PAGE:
Tuesday, November 6, 2007

All the King's philosophers: part II

(See part I.)

Al-Khwārizmī spent the night at the royal palace. Very early the next morning he looked for a cool and quiet place on a veranda by the palace garden, asked for a few sheets of the famous Samarkand paper and some ink and put himself to work on the quest for the Philosopher Rule. The following is a mildly adapted version of the annotations made by al-Khwārizmī during that day.

"To simplify things, let us assume that questions posed to the Council are of the form that can be asked simply by saying yes or no, as in 'Must we go to war against the Bactrians?' or 'Should taxes be raised?'. To every such question, the Council will be divided into those philosophers answering affirmatively and those whose reply is negative. The Philosopher Rule must then decide whether the final answer is yes or no based on the distribution of individual replies across the Council. The Rule will be complete if it can take care of every possible answer distribution."

"Now, as philosophers pride themselves with having an answer to everything, we know that each of the Council members will either reply yes or no to every conceivable query they might be confronted with, that is, they never remain silent at a question. So, to a given question the group of negative philosophers is exactly the complementary of the group of affirmative philosophers, and we can in a sense concentrate only on the affirmative party. The Philosopher Rule can be then regarded as playing the following role: for each group of affirmative philosophers the Rule must decree whether the group is authoritative, that is, whether the final judgment on a question must be taken to be affirmative if it is this precise group of philosophers that reply in the positive."

"We cannot choose at random which groups are authoritative, because such disposition would likely yield inconsistent results when the Council was consulted over time. Clearly, some constraints must apply to the way in which we choose the list of authoritative groups. I think the art of Logic will help us here, fortunately I brought with me some books on the subject."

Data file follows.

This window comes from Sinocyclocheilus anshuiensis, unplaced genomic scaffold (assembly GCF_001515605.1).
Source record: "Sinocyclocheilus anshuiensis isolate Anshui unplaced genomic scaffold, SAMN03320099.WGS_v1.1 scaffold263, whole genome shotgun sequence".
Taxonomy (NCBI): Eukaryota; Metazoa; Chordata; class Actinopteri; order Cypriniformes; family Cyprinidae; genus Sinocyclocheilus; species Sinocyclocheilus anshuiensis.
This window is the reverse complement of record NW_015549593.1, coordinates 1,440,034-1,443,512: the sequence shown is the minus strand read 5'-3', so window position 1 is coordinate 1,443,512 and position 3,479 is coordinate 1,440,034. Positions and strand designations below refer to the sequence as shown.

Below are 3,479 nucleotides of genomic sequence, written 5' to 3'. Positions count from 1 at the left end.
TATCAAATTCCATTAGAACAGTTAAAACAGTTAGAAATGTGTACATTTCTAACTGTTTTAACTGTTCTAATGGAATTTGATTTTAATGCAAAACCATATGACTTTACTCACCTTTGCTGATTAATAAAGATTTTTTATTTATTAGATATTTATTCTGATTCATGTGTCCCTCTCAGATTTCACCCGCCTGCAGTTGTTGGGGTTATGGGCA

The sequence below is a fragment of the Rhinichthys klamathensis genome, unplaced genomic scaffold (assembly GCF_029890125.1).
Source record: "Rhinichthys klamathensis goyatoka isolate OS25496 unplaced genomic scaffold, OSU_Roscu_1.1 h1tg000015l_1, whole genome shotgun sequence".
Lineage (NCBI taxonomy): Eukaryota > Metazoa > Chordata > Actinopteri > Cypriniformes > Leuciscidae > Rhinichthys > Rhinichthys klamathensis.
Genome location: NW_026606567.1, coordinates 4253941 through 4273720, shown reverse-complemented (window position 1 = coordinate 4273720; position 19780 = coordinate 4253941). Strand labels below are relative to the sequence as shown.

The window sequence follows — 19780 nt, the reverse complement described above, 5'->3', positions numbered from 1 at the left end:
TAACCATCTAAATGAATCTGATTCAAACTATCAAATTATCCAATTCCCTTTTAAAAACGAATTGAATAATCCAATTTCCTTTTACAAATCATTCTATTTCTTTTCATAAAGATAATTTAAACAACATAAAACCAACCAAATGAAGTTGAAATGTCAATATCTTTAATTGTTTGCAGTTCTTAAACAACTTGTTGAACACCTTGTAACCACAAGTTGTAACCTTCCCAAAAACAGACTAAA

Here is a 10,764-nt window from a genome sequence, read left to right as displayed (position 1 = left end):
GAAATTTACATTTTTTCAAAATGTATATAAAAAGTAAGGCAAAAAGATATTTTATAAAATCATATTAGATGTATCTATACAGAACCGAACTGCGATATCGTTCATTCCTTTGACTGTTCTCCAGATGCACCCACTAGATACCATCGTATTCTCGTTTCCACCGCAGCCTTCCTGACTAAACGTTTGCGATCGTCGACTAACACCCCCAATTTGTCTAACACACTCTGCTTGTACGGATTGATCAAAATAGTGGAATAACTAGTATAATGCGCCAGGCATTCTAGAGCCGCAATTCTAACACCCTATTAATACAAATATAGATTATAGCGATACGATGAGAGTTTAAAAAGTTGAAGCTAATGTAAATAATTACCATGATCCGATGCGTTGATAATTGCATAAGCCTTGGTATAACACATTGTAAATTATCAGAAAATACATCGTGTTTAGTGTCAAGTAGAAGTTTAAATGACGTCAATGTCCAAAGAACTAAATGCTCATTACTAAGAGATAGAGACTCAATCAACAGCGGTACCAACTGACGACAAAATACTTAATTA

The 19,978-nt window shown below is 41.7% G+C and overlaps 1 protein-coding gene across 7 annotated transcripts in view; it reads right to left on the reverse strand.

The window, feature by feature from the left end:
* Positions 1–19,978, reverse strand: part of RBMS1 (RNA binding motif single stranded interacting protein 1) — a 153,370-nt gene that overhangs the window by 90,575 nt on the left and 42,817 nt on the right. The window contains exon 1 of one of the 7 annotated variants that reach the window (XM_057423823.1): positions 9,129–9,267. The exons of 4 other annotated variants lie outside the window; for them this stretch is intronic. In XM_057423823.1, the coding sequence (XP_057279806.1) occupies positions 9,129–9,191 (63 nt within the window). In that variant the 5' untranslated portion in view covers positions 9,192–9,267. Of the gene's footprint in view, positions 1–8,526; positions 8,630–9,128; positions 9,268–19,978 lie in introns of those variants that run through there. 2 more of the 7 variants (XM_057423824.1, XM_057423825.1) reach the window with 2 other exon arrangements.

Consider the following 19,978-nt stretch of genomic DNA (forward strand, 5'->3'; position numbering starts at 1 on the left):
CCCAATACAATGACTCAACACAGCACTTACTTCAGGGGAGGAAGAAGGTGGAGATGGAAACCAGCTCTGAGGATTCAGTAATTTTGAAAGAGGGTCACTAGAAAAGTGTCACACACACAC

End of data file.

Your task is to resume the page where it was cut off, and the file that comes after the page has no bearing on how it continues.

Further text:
That was how far the mathematician arrived the first day. The second day, al-Khwārizmī ordered a fresh load of paper and sat on the veranda from dusk till dawn furiously scribbling symbols and consulting a heap of books by the school of the Stoics. When the last light of day vanished beyond the palace walls and the first crickets began chirping in the garden, the mathematician arose from his seat with a triumphal smile, as he thought he had the foundations of the problem basically laid down, and only some routinely calculations were necessary to reach a solution. This is a summary of his conclusions that day:

"We explore the constraints imposed on eligible authoritative groups by studying their connection with the basic laws of Logic by which every wise man must abide. For it is our goal that the decisions taken by the Rule be free of contradiction much as those of any philosopher are bound to be."

  • "If the entire Council supports a decision (though according to the King this event has not ever happened), it is only sensible for the Rule to approve the decision as well. So, the group formed by all philosophers in the Council is an authoritative group."
  • "If a group A is deemed authoritative, then the complementary group, i.e. that comprising the philosophers outside A, cannot be authoritative. Otherwise, if we asked a question which is supported by A and then submitted exactly the opposite question, which would be supported by the complementary of A, the Rule would end up holding both a position and its negation."
  • If a certain group A is considered authoritative, so will be the case with any other group including A: having more philosophers supporting the decision can only make us more confident on the result.
  • "Let us suppose we pose a question, like 'Should we raise taxes?' to which an authoritative group A responds affirmatively, and then some other question, like 'Should we offer a sacrifice to the gods?', which is supported by another authoritative group B. If we had submitted the combined question 'Should we raise taxes and offer a sacrifice?' the laws of Logic teach us that the philosophers answering positively would be exactly those belonging to both A and B. Hence the Rule must have the intersection of authoritative groups as authoritative."

"The only work left to do is finding a list of authoritative groups that satisfy the restrictions. This I will do tomorrow through some fairly easy if tedious calculations."

Al-Khwārizmī had a light dinner and went to sleep with the peace of mind enjoyed by those who feel success within reach of their hand.

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